Audi Q3 review

Premium quality and style, plus impressive practicality and class-leading tech, make the Audi Q3 a great all-rounder

Overall Auto Express Rating

4.5 out of 5

£33,130 to £48,910
  • Smart contemporary style
  • Virtual Cockpit dashboard
  • Extremely practical
  • Not cheap
  • Less fun than the BMW X1
  • Clunky manual gearbox
Representative Example - Personal Contract Purchase: Cash Price £10,000.00, Deposit £1500.00, borrowing £8,500.00 over 4 years at 7.4% Representative APR (fixed). 47 monthly payments of £132.04 followed by a final payment of £4127.50. Total cost of credit £1833.38. Total amount payable £11,833.38. Based on 8,000 miles per annum. Excess mileage charges apply if exceeded. Finance subject to status 18+ only.

Audi’s trickle-down design philosophy may mean all its cars look similar, but fortunately it’s the cheaper ones that share the qualities of upmarket models and not vice-versa.

As a result, the Q3 is infused with much of the premium feel of its larger stablemates. It’s a characteristic that’s not just skin deep as the Q3 combines sharp styling with the latest technology, great build quality and excellent ride and handling.

About the Audi Q3

The Audi Q3 has been around in its present form since 2018, and while it didn’t move the game on much in styling terms from its predecessor, it did get a worthwhile tech upgrade including the adoption of Audi's Virtual Cockpit, which is the firm’s impressive digital instrument display.

Luckily there isn’t much wrong with the way most Audis look, and the Q3 has a lot more to offer beyond its typically premium style. It’s got a decent range of engines that are powerful and efficient, including the new 45 TFSI e hybrid option, and has a usefully practical cabin that’s also luxurious.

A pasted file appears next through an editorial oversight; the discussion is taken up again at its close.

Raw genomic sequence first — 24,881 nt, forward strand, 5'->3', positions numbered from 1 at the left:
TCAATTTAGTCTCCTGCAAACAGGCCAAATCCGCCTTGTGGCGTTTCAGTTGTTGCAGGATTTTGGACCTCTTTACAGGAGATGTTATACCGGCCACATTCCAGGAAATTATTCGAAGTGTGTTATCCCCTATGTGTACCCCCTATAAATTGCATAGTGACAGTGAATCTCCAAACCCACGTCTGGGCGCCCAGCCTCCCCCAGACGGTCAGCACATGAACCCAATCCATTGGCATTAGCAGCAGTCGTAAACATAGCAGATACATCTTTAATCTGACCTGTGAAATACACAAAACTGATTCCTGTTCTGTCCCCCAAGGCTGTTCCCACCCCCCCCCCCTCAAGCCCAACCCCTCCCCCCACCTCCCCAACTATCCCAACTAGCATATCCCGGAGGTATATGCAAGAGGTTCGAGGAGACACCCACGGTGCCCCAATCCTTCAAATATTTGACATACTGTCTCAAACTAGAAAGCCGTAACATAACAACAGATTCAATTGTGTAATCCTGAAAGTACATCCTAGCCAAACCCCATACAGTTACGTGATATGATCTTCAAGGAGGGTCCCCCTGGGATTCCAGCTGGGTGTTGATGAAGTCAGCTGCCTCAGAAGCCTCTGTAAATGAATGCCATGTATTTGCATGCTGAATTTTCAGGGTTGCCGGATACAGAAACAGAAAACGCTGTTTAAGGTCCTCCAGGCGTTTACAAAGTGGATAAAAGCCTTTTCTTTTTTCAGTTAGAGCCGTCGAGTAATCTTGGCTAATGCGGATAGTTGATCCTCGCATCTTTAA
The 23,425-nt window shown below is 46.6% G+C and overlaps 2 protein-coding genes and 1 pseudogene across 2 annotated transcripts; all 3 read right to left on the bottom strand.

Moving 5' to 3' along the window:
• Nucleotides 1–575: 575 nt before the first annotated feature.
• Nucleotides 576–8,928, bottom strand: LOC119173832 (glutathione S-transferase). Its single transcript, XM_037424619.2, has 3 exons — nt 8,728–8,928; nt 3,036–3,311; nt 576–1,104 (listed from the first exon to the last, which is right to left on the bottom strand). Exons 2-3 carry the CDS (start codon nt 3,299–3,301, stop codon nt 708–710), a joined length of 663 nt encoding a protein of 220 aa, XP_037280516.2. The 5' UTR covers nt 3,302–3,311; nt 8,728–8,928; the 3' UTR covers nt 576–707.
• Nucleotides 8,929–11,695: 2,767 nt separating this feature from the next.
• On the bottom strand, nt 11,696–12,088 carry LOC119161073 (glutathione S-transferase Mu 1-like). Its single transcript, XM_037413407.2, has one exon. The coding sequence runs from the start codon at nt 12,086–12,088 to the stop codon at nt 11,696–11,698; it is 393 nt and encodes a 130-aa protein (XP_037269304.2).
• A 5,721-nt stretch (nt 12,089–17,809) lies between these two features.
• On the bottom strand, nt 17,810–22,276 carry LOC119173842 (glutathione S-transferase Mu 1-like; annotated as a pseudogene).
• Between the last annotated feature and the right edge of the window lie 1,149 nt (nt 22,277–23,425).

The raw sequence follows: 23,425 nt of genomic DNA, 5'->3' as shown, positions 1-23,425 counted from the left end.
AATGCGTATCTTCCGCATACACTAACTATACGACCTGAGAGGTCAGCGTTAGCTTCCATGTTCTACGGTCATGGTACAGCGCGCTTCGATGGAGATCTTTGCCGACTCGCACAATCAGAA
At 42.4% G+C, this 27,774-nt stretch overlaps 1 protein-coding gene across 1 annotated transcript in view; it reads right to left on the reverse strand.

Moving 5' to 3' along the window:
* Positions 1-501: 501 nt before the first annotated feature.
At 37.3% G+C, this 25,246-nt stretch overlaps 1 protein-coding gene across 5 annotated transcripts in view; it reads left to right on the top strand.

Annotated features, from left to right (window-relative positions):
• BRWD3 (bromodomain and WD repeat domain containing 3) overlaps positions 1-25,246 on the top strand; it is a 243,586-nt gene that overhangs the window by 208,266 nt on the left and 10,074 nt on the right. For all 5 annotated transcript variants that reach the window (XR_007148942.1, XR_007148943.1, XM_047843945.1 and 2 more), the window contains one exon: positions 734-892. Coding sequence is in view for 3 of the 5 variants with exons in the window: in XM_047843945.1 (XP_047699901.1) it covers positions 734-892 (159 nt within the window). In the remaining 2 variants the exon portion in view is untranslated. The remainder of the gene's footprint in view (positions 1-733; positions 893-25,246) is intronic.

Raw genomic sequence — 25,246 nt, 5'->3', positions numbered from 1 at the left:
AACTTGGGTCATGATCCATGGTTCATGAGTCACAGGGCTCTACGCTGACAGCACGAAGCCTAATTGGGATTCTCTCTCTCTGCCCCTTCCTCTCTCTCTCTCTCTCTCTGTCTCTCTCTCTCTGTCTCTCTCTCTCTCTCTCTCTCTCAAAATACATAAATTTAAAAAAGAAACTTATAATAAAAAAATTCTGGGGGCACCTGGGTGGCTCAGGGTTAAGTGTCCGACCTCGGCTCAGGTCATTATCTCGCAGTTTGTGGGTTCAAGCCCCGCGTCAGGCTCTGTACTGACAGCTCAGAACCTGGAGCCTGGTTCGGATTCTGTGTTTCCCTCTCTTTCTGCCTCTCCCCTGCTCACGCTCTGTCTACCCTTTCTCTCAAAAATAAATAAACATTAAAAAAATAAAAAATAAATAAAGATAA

That sense of luxury is well heralded by the big Audi grille which gives the Q3 a strong presence on the road. In spite of its high-riding SUV stance there’s not much focus on off-road ability, but taking the Q3 anywhere off tarmac will be far from most owners’ minds. The Q3’s excellent road manners will be appreciated though, and while the BMW X1 offers a bit more driving involvement, Audi’s customers like the way their cars handle just fine. A less-than-slick manual gear change is a small fly in the ointment, but it’s unlikely to be a deal-breaker, especially as many will choose the S tronic auto option. Otherwise it’s quite tough to pick holes in the Q3’s approach.

The Audi Q3 is a one of the most important vehicles in the German marque’s line-up, given the growing reluctance of people to buy ‘ordinary’ saloons or hatchbacks when there’s a crossover/SUV on offer.

It competes in a hugely competitive market against the likes of the BMW X1, Mercedes GLA, Jaguar E-Pace and Volvo XC40 at the premium end of the crossover sector, but also has to attract buyers of more mainstream vehicles such as the Ford Kuga, Nissan Qashqai, Renault Kadjar and Peugeot 3008. There are some strong rivals within the VW Group itself, namely the Skoda Karoq, SEAT Ateca and VW Tiguan.

Compared to the preceding model, the latest Q3 has a restyled front grille with octagonal edges, new headlamps, and the car’s profile is taller, emphasising its crossover credentials. There’s a bit more pizazz to the exterior styling too, with bulging rear wheel arches that are similar to those of the A5 and A8 saloons.

An Q3 Sportback model is also offered which brings added style in the form of a steeply raked roofline, giving a coupe-like appearance over the standard Q3. The Sportback is 16mm longer than the Q3 on which it is based, and the roofline doesn’t affect practicality quite as much as you might imagine.

The latest version of the Audi Q3 is built on the VW Group’s MOB platform, which it shares with an increasing number of in-house stablemates. There’s only a single five-door bodystyle and five-seat cabin arrangement, but you do get a roomy boot.

There is a range of petrol and diesel engines, offering power outputs of 148bhp to 242bhp, while you can opt for a quattro four-wheel-drive powertrain and six-speed manual or seven-speed dual-clutch S tronic transmission. For those seeking extra performance, Audi also offers the RS Q3 with 396bhp. Company car drivers will be especially drawn to the Q3 TFSI e plug-in hybrid model, with its tax-busting 44-45g/km of CO2. The Q3 plug-in model shares its running gear with the VW Golf GTE and Tiguan eHybrid, and while it’s available to order we’re still waiting for the first cars to arrive here in the UK.

All models come with Audi’s hugely impressive Virtual Cockpit digital dash, alloy wheels and LED headlamps, while buyers have the option of Technik, Sport, S line and Black Edition trim levels, with the top-spec Vorsprung trim no longer offered in the standard range.

For an alternative review of the Audi Q3, visit our sister site

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